Last Friday night, the July 2010 Discipleship Training School here at YWAM El Salvador graduated! It was a great night to gather together and catch up. The majority of students and staff from the base have spent the last two months on field assignment travelling around Central America to complete the outreach portion of the DTS.
The rest of us stayed in country, and I was part of that group. If you recall, I was part of the July 2010 DTS. I know some of you may be reading this who are considering doing a DTS sometime in the future, maybe even here in El Salvador. I just want to share with you a little bit of what I experienced.
I grew a lot in my cultural understanding, as well as in my relationship with God. Taking time to consciously focus on where I am when it concerns living out God’s calling on my life is definitely worthwhile. It’s so easy to get caught up in all the logistics, work, and family stuff that we have going on. It’s easy to forget why we are here. God really reminded me of that during this time.
I have new respect for the Latin culture and my Spanish skills have definitely improved. I also feel more sure in my purpose for being in El Salvador. I think as a missionary, it’s easy to feel like we constantly have to be “doing” something that we can write home about, and the truth is we do need to be working our hardest. There is money and time invested in this ministry and we need to be putting our all into it. But sometimes, it’s much simpler than that.
The DTS reminded me that I am here in El Salvador because that’s what God has asked me to do. And He wants me to love people without an agenda, and simply because He loves them. Sometimes the only people I’ll ever impact are my husband and children. And that’s okay too. The DTS reminded me of that…to be a cheerleader for my family, and to encourage them to continue to pursue God above all other things.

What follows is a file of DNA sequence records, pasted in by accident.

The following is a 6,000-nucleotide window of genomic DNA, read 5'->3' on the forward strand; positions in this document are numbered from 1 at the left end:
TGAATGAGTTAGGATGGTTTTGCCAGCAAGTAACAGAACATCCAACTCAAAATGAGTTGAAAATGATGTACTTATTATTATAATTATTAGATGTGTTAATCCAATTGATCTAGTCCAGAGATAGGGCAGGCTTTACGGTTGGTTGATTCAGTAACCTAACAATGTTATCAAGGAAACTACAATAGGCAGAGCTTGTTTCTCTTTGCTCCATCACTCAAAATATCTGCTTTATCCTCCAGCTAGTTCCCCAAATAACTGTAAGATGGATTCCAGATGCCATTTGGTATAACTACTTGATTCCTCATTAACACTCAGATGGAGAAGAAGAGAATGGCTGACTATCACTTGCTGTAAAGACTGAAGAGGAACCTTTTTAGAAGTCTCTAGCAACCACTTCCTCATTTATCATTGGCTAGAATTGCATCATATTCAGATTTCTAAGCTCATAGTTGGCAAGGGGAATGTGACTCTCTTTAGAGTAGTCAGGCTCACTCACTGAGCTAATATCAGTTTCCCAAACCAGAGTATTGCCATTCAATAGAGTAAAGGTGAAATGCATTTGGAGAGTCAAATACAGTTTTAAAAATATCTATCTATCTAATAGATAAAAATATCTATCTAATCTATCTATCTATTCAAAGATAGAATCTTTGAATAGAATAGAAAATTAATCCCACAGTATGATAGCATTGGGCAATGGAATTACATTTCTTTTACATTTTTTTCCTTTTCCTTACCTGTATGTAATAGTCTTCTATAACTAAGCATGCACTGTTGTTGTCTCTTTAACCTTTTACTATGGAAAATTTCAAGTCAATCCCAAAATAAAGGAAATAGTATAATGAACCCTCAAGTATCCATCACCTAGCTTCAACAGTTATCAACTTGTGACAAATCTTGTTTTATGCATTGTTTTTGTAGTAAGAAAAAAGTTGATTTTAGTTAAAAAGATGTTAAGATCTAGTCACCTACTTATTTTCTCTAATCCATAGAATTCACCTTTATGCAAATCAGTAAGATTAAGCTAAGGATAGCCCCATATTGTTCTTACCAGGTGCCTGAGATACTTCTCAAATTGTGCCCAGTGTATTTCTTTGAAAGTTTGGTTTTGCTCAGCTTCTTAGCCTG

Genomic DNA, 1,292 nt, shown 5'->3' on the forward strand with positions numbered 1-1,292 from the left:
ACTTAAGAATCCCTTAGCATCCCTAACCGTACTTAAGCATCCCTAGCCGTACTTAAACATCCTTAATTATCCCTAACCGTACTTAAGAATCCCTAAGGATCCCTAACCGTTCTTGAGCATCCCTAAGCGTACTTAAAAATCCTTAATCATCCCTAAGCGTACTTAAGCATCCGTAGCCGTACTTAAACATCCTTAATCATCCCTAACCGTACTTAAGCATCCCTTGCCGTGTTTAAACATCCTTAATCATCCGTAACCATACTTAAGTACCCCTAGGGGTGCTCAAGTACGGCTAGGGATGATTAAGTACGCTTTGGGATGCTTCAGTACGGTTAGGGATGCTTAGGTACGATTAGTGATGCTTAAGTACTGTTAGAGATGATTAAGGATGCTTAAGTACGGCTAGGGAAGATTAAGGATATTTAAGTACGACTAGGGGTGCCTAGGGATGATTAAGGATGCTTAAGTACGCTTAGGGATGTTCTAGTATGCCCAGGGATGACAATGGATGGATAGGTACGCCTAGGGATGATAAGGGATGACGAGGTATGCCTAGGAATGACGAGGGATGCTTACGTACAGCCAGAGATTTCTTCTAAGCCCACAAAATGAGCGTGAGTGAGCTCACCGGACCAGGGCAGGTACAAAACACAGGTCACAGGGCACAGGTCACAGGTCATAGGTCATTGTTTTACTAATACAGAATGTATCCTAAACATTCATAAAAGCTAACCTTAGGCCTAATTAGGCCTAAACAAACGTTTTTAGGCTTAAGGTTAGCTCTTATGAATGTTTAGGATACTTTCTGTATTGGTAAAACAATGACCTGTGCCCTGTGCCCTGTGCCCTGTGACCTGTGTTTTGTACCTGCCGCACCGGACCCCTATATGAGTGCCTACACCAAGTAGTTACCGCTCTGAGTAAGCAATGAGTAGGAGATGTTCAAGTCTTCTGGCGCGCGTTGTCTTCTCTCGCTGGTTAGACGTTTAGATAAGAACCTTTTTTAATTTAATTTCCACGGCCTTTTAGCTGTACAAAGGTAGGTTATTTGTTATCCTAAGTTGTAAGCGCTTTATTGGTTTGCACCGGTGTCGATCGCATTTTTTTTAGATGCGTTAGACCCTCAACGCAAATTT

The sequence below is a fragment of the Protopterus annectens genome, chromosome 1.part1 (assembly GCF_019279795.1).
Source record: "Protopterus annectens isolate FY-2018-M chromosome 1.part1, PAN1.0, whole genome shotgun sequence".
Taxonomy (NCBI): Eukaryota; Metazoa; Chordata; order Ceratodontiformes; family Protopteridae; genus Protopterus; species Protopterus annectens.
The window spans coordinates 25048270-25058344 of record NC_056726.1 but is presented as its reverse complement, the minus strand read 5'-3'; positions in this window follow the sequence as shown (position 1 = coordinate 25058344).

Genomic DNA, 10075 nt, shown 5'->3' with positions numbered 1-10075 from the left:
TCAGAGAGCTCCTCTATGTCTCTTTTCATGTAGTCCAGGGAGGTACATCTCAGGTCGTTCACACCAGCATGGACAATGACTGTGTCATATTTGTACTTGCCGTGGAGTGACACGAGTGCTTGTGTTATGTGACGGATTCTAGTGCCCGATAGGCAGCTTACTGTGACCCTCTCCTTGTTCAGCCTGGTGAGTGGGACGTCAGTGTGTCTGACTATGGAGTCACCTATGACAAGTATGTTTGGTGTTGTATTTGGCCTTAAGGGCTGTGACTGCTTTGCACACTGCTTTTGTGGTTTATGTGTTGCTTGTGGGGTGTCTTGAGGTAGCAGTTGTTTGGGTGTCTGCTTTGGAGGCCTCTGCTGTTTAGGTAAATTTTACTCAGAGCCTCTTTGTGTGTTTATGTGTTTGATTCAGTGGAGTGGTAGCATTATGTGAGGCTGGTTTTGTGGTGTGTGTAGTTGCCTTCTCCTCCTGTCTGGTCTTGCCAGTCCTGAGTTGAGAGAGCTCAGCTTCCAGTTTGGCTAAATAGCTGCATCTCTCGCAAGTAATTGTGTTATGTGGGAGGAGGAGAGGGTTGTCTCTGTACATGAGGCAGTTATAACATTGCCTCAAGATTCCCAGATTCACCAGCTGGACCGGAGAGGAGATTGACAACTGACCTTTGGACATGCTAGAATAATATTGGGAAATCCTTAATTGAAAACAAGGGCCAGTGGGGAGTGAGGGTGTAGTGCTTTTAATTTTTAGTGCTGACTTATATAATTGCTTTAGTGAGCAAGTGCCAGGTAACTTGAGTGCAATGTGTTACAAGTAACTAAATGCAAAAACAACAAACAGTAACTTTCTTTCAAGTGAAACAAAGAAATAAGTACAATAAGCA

I also heard from many different speakers with many viewpoints. I agreed with some, and I disagreed with others but mostly I thought alot about the culture in Central America and the why and how behind the thought processes I encounter everyday.
And I turned a corner with my own acceptance of life in El Salvador. Living in another culture is so amazing somedays, but other days it’s just plan difficult and adjusting is a process that takes a lot longer than I ever expected. I know I will never totally arrive at a full understanding of the culture, but I respect and love it now. And I don’t say that because it’s the “missionary” answer, but I say it because I mean it.
Americans don’t have a handle on everything…even if we think we do. And sometimes being “efficient” and “saving time” can damage others. I’m beginning to learn how to step back from my “gringaness” and to see things from someone else’s point of view. And this trait I am developing of tuning into someone else’s way of thinking has helped my marriage, and my relationship with my children. It’s humbling to realize my way isn’t the only way, and my way isn’t the best way every time. Thank you to all of my Latino friends for (gently) guiding me to this truth!
So in wrapping up the last five months I can say I am grateful to God for showing me more of Himself, and in that process showing me more of myself…maybe more than I ever wanted to see! I can also say I am profoundly appreciate of this new land that is now my home, and especially of the rich friendships that I have made.
Here I am with some of the other students as we get ready to spend the day working at CIPI, which is a government run orphanage for babies, young children, special needs children, and teenage girls.
Judy, one of our directors smiles with one of the students while working with an indigenous people group in the country of Panama.
Congratulations July 2010 Discipleship Training School!